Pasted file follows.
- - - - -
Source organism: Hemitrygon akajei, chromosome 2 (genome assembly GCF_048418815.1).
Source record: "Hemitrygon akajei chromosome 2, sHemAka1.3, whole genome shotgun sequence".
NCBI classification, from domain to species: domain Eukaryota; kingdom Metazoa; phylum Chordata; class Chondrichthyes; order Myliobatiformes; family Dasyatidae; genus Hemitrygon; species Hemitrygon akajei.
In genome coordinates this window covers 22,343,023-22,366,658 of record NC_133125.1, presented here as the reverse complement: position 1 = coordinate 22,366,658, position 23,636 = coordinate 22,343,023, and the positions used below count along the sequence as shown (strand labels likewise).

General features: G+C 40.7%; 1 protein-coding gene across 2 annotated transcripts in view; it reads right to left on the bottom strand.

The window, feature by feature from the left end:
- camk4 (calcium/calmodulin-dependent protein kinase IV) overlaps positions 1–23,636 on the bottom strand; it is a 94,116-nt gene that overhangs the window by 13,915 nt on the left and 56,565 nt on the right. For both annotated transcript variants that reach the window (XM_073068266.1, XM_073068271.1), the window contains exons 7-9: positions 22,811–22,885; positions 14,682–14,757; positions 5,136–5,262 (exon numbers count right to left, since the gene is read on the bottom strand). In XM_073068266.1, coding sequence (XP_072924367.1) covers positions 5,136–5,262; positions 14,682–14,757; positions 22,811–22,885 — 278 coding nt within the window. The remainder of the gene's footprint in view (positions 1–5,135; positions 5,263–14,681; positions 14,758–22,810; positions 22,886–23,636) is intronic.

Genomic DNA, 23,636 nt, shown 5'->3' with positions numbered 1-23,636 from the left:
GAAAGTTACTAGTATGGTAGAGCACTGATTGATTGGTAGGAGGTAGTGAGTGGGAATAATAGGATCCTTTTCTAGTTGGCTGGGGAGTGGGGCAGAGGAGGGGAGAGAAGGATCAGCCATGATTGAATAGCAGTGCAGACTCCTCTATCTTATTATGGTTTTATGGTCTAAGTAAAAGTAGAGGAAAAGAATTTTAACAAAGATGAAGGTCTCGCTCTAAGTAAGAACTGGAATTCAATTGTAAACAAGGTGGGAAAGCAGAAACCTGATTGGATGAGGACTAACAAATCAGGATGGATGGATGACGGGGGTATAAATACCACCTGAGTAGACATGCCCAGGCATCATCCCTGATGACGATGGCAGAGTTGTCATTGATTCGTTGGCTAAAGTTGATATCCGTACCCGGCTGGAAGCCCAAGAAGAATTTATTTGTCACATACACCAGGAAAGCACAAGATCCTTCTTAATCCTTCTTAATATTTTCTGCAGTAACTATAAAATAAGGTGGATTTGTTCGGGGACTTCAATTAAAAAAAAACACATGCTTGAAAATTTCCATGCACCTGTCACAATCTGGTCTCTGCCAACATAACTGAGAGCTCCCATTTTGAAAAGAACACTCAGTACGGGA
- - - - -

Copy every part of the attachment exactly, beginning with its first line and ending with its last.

Source organism: Hemitrygon akajei, chromosome 2 (genome assembly GCF_048418815.1).
Source record: "Hemitrygon akajei chromosome 2, sHemAka1.3, whole genome shotgun sequence".
NCBI classification, from domain to species: domain Eukaryota; kingdom Metazoa; phylum Chordata; class Chondrichthyes; order Myliobatiformes; family Dasyatidae; genus Hemitrygon; species Hemitrygon akajei.
In genome coordinates this window covers 22,343,023-22,366,658 of record NC_133125.1, presented here as the reverse complement: position 1 = coordinate 22,366,658, position 23,636 = coordinate 22,343,023, and the positions used below count along the sequence as shown (strand labels likewise).

General features: G+C 40.7%; 1 protein-coding gene across 2 annotated transcripts in view; it reads right to left on the bottom strand.

The window, feature by feature from the left end:
- camk4 (calcium/calmodulin-dependent protein kinase IV) overlaps positions 1–23,636 on the bottom strand; it is a 94,116-nt gene that overhangs the window by 13,915 nt on the left and 56,565 nt on the right. For both annotated transcript variants that reach the window (XM_073068266.1, XM_073068271.1), the window contains exons 7-9: positions 22,811–22,885; positions 14,682–14,757; positions 5,136–5,262 (exon numbers count right to left, since the gene is read on the bottom strand). In XM_073068266.1, coding sequence (XP_072924367.1) covers positions 5,136–5,262; positions 14,682–14,757; positions 22,811–22,885 — 278 coding nt within the window. The remainder of the gene's footprint in view (positions 1–5,135; positions 5,263–14,681; positions 14,758–22,810; positions 22,886–23,636) is intronic.

Genomic DNA, 23,636 nt, shown 5'->3' with positions numbered 1-23,636 from the left:
GAAAGTTACTAGTATGGTAGAGCACTGATTGATTGGTAGGAGGTAGTGAGTGGGAATAATAGGATCCTTTTCTAGTTGGCTGGGGAGTGGGGCAGAGGAGGGGAGAGAAGGATCAGCCATGATTGAATAGCAGTGCAGACTCCTCTATCTTATTATGGTTTTATGGTCTAAGTAAAAGTAGAGGAAAAGAATTTTAACAAAGATGAAGGTCTCGCTCTAAGTAAGAACTGGAATTCAATTGTAAACAAGGTGGGAAAGCAGAAACCTGATTGGATGAGGACTAACAAATCAGGATGGATGGATGACGGGGGTATAAATACCACCTGAGTAGACATGCCCAGGCATCATCCCTGATGACGATGGCAGAGTTGTCATTGATTCGTTGGCTAAAGTTGATATCCGTACCCGGCTGGAAGCCCAAGAAGAATTTATTTGTCACATACACCAGGAAAGCACAAGATCCTTCTTAATCCTTCTTAATATTTTCTGCAGTAACTATAAAATAAGGTGGATTTGTTCGGGGACTTCAATTAAAAAAAAACACATGCTTGAAAATTTCCATGCACCTGTCACAATCTGGTCTCTGCCAACATAACTGAGAGCTCCCATTTTGAAAAGAACACTCAGTACGGGA